I took our situation as a rough example. I’m currently 47 and my wife is 46. Let’s assume that my age 70 Social Security payment will be $1,500 a month (ah, the joys of using capital gains from entrepreneurship to fund retirement).
The worst case scenario in terms of timing would be for me to peel the garlic the day before my 70th birthday, when Social Security payments would have kicked in.
I took a look at immediateannuities.com to get a quick, simple quote. If you’re ever in this situation, please shop around!
I then looked at how much it would cost for me to get whole life insurance. I specify whole life insurance in this case rather than term life insurance (which I usually recommend) because this is meant to replace income permanently.
So, there are two ways to pay for this insurance.
First, you can pay monthly or annually.
Granted, there is a cash balance component that means that you’d need to solve for guaranteed cash + death benefit to get to your target amount, which I did not do (see below).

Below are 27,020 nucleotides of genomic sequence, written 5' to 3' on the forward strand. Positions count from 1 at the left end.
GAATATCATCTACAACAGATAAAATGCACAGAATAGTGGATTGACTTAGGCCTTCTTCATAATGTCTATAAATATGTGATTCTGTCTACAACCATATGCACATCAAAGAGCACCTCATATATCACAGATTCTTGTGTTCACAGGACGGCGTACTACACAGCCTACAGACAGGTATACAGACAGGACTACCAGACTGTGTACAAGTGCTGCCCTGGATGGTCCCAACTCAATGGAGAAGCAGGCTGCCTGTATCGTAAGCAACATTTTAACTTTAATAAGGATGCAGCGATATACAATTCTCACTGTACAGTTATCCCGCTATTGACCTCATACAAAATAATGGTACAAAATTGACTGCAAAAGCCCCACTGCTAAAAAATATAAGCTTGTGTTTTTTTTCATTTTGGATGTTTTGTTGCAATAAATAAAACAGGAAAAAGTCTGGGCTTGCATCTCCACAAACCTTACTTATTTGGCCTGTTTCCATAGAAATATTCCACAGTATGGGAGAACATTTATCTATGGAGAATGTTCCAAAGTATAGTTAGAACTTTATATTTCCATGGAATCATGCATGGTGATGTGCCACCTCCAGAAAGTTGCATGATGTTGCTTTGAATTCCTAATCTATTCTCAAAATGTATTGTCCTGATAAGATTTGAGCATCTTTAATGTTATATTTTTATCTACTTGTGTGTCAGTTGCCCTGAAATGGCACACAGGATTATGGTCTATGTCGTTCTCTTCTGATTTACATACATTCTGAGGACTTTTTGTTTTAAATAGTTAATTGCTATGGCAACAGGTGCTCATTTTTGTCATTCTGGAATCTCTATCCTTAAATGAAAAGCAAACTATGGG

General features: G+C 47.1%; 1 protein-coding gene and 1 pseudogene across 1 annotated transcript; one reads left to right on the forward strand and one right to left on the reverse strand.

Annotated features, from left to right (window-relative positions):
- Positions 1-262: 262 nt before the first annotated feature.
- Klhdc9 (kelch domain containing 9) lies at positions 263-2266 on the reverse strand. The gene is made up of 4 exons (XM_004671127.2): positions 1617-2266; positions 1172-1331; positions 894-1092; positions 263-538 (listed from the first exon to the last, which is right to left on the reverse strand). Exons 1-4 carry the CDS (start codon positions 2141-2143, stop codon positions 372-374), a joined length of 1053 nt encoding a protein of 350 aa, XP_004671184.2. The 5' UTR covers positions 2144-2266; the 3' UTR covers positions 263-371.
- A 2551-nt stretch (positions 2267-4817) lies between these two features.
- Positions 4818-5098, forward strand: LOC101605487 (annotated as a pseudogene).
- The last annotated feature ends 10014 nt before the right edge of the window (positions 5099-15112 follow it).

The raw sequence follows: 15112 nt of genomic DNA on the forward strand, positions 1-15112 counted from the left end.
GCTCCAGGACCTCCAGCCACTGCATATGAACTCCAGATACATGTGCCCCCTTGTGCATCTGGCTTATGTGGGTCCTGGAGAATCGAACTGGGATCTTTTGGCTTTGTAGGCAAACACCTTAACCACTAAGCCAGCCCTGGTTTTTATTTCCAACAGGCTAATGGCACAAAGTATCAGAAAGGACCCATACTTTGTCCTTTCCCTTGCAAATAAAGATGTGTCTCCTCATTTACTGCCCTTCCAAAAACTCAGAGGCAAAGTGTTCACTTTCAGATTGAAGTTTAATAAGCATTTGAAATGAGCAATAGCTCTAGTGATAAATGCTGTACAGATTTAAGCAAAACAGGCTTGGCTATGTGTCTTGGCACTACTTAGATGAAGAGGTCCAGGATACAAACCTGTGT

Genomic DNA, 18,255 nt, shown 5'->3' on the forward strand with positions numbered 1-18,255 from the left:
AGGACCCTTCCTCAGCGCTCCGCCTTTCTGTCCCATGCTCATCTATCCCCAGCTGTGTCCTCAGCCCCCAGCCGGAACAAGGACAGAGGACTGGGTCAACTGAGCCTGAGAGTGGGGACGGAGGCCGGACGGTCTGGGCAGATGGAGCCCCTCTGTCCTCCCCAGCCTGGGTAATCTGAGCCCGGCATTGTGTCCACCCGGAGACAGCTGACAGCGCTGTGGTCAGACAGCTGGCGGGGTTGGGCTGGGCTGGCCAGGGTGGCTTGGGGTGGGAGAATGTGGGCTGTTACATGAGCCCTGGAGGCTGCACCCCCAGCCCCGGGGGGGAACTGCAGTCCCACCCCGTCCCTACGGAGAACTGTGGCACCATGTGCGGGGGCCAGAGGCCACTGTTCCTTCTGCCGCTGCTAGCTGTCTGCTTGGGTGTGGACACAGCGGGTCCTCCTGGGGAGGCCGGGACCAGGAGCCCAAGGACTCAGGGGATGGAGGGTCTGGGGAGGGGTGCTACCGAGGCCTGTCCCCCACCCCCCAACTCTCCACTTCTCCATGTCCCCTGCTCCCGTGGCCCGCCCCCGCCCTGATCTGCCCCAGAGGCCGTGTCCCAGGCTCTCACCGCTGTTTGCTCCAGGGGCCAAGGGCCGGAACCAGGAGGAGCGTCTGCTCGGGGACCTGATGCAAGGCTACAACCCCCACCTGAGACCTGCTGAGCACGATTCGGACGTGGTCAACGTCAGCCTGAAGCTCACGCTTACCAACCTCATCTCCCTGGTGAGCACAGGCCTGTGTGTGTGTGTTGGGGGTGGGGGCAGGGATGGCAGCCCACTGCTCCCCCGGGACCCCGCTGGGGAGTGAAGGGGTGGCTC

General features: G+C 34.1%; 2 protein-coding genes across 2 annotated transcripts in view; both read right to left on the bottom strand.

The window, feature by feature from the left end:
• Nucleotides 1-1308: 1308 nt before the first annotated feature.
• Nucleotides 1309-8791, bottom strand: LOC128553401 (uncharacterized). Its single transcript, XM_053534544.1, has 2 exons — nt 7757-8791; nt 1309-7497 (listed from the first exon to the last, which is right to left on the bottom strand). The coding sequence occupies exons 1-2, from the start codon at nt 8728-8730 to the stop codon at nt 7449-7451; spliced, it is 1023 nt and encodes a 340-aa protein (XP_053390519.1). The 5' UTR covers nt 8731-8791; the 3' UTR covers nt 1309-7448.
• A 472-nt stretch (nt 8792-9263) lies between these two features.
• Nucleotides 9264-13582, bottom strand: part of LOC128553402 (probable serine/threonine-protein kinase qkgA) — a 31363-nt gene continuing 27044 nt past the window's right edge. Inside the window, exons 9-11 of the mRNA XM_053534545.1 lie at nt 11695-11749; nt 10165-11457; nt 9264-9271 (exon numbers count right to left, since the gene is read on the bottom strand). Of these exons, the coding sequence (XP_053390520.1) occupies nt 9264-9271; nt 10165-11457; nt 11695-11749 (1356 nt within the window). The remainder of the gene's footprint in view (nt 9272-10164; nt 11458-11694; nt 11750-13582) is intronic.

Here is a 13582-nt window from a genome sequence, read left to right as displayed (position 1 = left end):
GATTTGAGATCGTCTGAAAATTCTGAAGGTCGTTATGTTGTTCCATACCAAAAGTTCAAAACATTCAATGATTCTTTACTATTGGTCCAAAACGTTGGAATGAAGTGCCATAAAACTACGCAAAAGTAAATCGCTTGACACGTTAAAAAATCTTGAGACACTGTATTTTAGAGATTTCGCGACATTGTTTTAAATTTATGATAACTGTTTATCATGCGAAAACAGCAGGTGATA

The second alternative is to buy the policy up front.
If you think about it conceptually, the most expensive time for an annuity is when you need it right away.
We can see this when we see what my wife would have to pay for an annuity to insure my future Social Security checks 23 years from now.
After age 70, the expenses go down, because the actuarial life expectancy goes down, so the amount that the insurance company expects to pay decreases over time.
Therefore, to analyze this, we must first see what rate of return we would have to have in order to be ambivalent between buying the paid up policy or paying for life insurance over time. I solved for equivalency at age 70, because, after 70, the insured’s cash value would go up, leaving the spouse the ability to withdraw the cash and invest to pay for an immediate annuity in the future.
In this scenario, my wife would have to get an 8.4% rate of return on the one-time payment amount of $139,512.20 in order to be just as well off financially for making those annual payments.